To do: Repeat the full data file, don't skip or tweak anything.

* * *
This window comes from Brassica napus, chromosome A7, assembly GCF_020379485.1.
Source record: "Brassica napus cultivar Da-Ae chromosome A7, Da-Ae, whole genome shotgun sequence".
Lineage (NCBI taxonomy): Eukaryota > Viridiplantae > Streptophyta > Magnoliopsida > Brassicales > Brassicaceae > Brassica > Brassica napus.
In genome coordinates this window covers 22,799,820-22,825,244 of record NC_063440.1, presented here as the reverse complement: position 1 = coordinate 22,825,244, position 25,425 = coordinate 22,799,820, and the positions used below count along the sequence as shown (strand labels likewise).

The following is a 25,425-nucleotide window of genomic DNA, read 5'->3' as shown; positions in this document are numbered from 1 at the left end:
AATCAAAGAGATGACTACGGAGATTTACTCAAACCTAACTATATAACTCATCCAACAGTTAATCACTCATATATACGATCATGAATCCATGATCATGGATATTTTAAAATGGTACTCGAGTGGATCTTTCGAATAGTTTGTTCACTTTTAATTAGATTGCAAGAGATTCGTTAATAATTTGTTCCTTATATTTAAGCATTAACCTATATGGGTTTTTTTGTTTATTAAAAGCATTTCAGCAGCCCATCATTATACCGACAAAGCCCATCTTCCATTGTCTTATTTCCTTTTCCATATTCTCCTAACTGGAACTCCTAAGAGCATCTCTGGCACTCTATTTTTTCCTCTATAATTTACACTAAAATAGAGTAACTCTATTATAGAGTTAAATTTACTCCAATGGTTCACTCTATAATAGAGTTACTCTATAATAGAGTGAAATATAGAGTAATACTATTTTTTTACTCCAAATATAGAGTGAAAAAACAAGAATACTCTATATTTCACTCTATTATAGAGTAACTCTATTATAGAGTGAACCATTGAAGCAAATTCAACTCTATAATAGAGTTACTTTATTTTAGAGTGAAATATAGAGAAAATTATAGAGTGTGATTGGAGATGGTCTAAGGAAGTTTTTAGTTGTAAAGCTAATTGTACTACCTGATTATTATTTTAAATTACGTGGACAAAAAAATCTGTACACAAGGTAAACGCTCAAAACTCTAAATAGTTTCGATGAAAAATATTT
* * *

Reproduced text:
This window comes from Brassica napus, chromosome A7, assembly GCF_020379485.1.
Source record: "Brassica napus cultivar Da-Ae chromosome A7, Da-Ae, whole genome shotgun sequence".
Lineage (NCBI taxonomy): Eukaryota > Viridiplantae > Streptophyta > Magnoliopsida > Brassicales > Brassicaceae > Brassica > Brassica napus.
In genome coordinates this window covers 22,799,820-22,825,244 of record NC_063440.1, presented here as the reverse complement: position 1 = coordinate 22,825,244, position 25,425 = coordinate 22,799,820, and the positions used below count along the sequence as shown (strand labels likewise).

The following is a 25,425-nucleotide window of genomic DNA, read 5'->3' as shown; positions in this document are numbered from 1 at the left end:
AATCAAAGAGATGACTACGGAGATTTACTCAAACCTAACTATATAACTCATCCAACAGTTAATCACTCATATATACGATCATGAATCCATGATCATGGATATTTTAAAATGGTACTCGAGTGGATCTTTCGAATAGTTTGTTCACTTTTAATTAGATTGCAAGAGATTCGTTAATAATTTGTTCCTTATATTTAAGCATTAACCTATATGGGTTTTTTTGTTTATTAAAAGCATTTCAGCAGCCCATCATTATACCGACAAAGCCCATCTTCCATTGTCTTATTTCCTTTTCCATATTCTCCTAACTGGAACTCCTAAGAGCATCTCTGGCACTCTATTTTTTCCTCTATAATTTACACTAAAATAGAGTAACTCTATTATAGAGTTAAATTTACTCCAATGGTTCACTCTATAATAGAGTTACTCTATAATAGAGTGAAATATAGAGTAATACTATTTTTTTACTCCAAATATAGAGTGAAAAAACAAGAATACTCTATATTTCACTCTATTATAGAGTAACTCTATTATAGAGTGAACCATTGAAGCAAATTCAACTCTATAATAGAGTTACTTTATTTTAGAGTGAAATATAGAGAAAATTATAGAGTGTGATTGGAGATGGTCTAAGGAAGTTTTTAGTTGTAAAGCTAATTGTACTACCTGATTATTATTTTAAATTACGTGGACAAAAAAATCTGTACACAAGGTAAACGCTCAAAACTCTAAATAGTTTCGATGAAAAATATTT